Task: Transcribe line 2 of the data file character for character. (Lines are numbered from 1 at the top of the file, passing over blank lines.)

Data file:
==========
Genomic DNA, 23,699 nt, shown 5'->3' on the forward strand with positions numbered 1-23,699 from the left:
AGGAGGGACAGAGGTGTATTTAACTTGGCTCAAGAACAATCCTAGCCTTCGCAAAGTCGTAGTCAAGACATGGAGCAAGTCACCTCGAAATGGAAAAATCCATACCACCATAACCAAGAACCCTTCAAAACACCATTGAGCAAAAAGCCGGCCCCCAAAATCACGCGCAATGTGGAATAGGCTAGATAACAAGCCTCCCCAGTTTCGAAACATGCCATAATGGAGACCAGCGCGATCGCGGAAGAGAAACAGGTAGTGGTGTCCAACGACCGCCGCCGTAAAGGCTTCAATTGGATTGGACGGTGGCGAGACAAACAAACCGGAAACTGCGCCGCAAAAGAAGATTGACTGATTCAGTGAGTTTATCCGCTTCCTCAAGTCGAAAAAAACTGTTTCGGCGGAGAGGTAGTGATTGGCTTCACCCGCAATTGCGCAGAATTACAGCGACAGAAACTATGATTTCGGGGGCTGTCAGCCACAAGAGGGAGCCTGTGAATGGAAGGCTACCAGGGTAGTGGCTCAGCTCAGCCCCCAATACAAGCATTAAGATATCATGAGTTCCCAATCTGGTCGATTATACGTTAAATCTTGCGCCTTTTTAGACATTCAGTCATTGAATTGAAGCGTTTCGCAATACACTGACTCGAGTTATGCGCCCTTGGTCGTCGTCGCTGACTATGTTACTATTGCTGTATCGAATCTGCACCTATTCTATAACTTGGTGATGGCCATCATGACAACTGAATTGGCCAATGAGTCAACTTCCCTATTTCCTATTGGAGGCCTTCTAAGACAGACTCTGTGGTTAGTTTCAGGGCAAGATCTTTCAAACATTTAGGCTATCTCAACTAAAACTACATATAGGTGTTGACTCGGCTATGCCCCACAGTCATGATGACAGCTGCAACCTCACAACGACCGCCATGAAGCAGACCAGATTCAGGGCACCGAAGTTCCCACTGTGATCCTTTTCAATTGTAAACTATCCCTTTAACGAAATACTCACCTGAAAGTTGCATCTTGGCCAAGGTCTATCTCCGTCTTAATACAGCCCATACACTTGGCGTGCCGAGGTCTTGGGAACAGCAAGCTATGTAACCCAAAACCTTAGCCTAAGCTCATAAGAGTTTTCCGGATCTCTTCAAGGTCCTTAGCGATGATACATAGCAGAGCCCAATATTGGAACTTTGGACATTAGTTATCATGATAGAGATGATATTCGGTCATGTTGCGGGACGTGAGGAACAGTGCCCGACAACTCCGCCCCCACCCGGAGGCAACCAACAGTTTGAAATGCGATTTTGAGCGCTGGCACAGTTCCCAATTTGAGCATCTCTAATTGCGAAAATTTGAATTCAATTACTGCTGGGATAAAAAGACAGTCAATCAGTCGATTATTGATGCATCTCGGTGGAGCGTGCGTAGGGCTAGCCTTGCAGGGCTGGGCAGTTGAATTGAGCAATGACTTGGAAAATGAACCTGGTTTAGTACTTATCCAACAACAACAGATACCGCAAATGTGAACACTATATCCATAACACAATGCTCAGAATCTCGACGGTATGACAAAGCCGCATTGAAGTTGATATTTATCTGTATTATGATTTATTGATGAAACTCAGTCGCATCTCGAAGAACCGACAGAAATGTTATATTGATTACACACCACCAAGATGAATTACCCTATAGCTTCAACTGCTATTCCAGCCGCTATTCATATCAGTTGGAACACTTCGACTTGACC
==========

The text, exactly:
AGGAGGGACAGAGGTGTATTTAACTTGGCTCAAGAACAATCCTAGCCTTCGCAAAGTCGTAGTCAAGACATGGAGCAAGTCACCTCGAAATGGAAAAATCCATACCACCATAACCAAGAACCCTTCAAAACACCATTGAGCAAAAAGCCGGCCCCCAAAATCACGCGCAATGTGGAATAGGCTAGATAACAAGCCTCCCCAGTTTCGAAACATGCCATAATGGAGACCAGCGCGATCGCGGAAGAGAAACAGGTAGTGGTGTCCAACGACCGCCGCCGTAAAGGCTTCAATTGGATTGGACGGTGGCGAGACAAACAAACCGGAAACTGCGCCGCAAAAGAAGATTGACTGATTCAGTGAGTTTATCCGCTTCCTCAAGTCGAAAAAAACTGTTTCGGCGGAGAGGTAGTGATTGGCTTCACCCGCAATTGCGCAGAATTACAGCGACAGAAACTATGATTTCGGGGGCTGTCAGCCACAAGAGGGAGCCTGTGAATGGAAGGCTACCAGGGTAGTGGCTCAGCTCAGCCCCCAATACAAGCATTAAGATATCATGAGTTCCCAATCTGGTCGATTATACGTTAAATCTTGCGCCTTTTTAGACATTCAGTCATTGAATTGAAGCGTTTCGCAATACACTGACTCGAGTTATGCGCCCTTGGTCGTCGTCGCTGACTATGTTACTATTGCTGTATCGAATCTGCACCTATTCTATAACTTGGTGATGGCCATCATGACAACTGAATTGGCCAATGAGTCAACTTCCCTATTTCCTATTGGAGGCCTTCTAAGACAGACTCTGTGGTTAGTTTCAGGGCAAGATCTTTCAAACATTTAGGCTATCTCAACTAAAACTACATATAGGTGTTGACTCGGCTATGCCCCACAGTCATGATGACAGCTGCAACCTCACAACGACCGCCATGAAGCAGACCAGATTCAGGGCACCGAAGTTCCCACTGTGATCCTTTTCAATTGTAAACTATCCCTTTAACGAAATACTCACCTGAAAGTTGCATCTTGGCCAAGGTCTATCTCCGTCTTAATACAGCCCATACACTTGGCGTGCCGAGGTCTTGGGAACAGCAAGCTATGTAACCCAAAACCTTAGCCTAAGCTCATAAGAGTTTTCCGGATCTCTTCAAGGTCCTTAGCGATGATACATAGCAGAGCCCAATATTGGAACTTTGGACATTAGTTATCATGATAGAGATGATATTCGGTCATGTTGCGGGACGTGAGGAACAGTGCCCGACAACTCCGCCCCCACCCGGAGGCAACCAACAGTTTGAAATGCGATTTTGAGCGCTGGCACAGTTCCCAATTTGAGCATCTCTAATTGCGAAAATTTGAATTCAATTACTGCTGGGATAAAAAGACAGTCAATCAGTCGATTATTGATGCATCTCGGTGGAGCGTGCGTAGGGCTAGCCTTGCAGGGCTGGGCAGTTGAATTGAGCAATGACTTGGAAAATGAACCTGGTTTAGTACTTATCCAACAACAACAGATACCGCAAATGTGAACACTATATCCATAACACAATGCTCAGAATCTCGACGGTATGACAAAGCCGCATTGAAGTTGATATTTATCTGTATTATGATTTATTGATGAAACTCAGTCGCATCTCGAAGAACCGACAGAAATGTTATATTGATTACACACCACCAAGATGAATTACCCTATAGCTTCAACTGCTATTCCAGCCGCTATTCATATCAGTTGGAACACTTCGACTTGACC